Märit Löfgren

Empowering patients to participate in health care decisions

The thesis evaluates an intervention with supervised study circles intended to increase patient participation in care and rehabilitation. The target group is primary care patients of working age who lost role functioning and control of life because of chronic illness.

The thesis evaluates an intervention with supervised study circles intended to increase patient participation in care and rehabilitation. The target group is primary care patients of working age who lost role functioning and control of life because of chronic illness.

Chronic disease and loss of working capacity implies great personal suffering and large community costs. Co-morbidity and psychosocial consequences from disease contribute to complex symptomatology and rehabilitation barriers. Both sense of coherence (SOC) and the ability to absorb health-related information (health literacy) affect individual problem solving and hence the prerequisites for contributing to the health care process, something that is known to have a positive impact on health outcomes.

The main purpose of the thesis is to evaluate whether there is a causal relationship between the intervention to be studied and the participants’ activity level, sense of coherence, health literacy, autonomy, and quality of life. In addition, the thesis aims to analyze whether the intervention is cost-effective, to evaluate patients’ experience of participating in the intervention and to systematically review the research area of ​​patient education and the impact on activity level, independence, sense of coherence and health literacy for patients with reduced activity level due to chronic illness in comparison with Treatment as Usual.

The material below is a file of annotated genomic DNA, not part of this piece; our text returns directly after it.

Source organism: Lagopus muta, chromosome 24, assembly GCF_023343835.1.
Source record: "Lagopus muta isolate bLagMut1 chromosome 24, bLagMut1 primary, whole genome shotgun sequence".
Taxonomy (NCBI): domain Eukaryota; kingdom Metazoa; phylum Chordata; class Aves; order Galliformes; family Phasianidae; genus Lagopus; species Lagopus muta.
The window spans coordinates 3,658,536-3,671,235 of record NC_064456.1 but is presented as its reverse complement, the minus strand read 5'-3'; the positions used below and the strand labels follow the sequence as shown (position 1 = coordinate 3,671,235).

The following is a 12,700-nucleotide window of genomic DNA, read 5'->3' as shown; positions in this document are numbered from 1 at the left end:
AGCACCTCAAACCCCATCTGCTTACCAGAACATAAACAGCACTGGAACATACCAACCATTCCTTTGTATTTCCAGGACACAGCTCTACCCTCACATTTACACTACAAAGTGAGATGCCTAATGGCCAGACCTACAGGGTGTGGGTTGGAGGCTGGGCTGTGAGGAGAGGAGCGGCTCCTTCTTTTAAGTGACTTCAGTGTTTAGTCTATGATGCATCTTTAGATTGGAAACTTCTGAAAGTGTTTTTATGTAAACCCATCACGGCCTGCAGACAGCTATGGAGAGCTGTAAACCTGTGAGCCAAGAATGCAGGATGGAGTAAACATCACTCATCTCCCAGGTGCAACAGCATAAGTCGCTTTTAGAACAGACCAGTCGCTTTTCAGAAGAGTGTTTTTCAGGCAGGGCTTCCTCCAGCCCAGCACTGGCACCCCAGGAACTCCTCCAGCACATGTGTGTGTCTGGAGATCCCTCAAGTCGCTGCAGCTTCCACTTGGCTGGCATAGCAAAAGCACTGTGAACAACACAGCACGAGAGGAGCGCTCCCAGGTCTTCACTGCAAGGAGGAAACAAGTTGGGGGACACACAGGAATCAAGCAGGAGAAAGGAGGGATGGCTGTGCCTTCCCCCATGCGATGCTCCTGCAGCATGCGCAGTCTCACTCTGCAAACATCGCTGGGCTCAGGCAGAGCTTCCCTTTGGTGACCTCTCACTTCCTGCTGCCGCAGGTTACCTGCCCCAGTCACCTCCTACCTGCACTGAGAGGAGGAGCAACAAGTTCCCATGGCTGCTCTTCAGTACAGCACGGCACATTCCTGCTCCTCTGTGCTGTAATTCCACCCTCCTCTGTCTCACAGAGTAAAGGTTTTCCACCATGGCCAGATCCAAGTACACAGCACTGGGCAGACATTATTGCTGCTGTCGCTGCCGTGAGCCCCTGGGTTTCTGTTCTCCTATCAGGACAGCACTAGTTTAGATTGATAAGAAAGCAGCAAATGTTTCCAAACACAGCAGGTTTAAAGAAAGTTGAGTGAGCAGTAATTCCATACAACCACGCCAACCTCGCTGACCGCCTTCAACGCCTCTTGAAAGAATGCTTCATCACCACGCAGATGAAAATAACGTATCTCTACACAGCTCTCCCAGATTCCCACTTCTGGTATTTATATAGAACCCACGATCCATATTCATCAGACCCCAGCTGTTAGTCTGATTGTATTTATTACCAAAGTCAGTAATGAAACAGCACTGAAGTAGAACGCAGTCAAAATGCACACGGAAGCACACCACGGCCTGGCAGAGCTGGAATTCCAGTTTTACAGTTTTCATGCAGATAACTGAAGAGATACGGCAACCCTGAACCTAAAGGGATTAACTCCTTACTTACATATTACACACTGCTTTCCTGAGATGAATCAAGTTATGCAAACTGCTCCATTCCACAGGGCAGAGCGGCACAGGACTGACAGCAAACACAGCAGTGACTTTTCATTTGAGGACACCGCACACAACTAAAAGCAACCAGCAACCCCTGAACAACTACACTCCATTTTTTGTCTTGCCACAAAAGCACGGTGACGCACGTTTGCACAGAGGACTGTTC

The thesis will consist of a pragmatic cluster randomized controlled trial with follow-up at baseline and after three, six, and twelve months comparing the intervention with Treatment as Usual. In addition the thesis will include a cost efficiency study aiming at comparing the difference in cost with the difference in quality adjusted life years (QALY). Furthermore the thesis will include a qualitative study with patient focus groups to explore patient experience form participating in the intervention as well as a systematic review.

The study is expected to show whether the intervention with patient education aiming at increasing health literacy and sense of coherence has an effect on sick leave and inactive sick leave in patients with complex symptomatology and rehabilitation barriers.


School of Public Health and Community Medicine/Primary Health Care, Institute of Medicine, Sahlgrenska Academy, University of Gothenburg

Supervisor:Dominique Hange, Assistant Professor in General Practice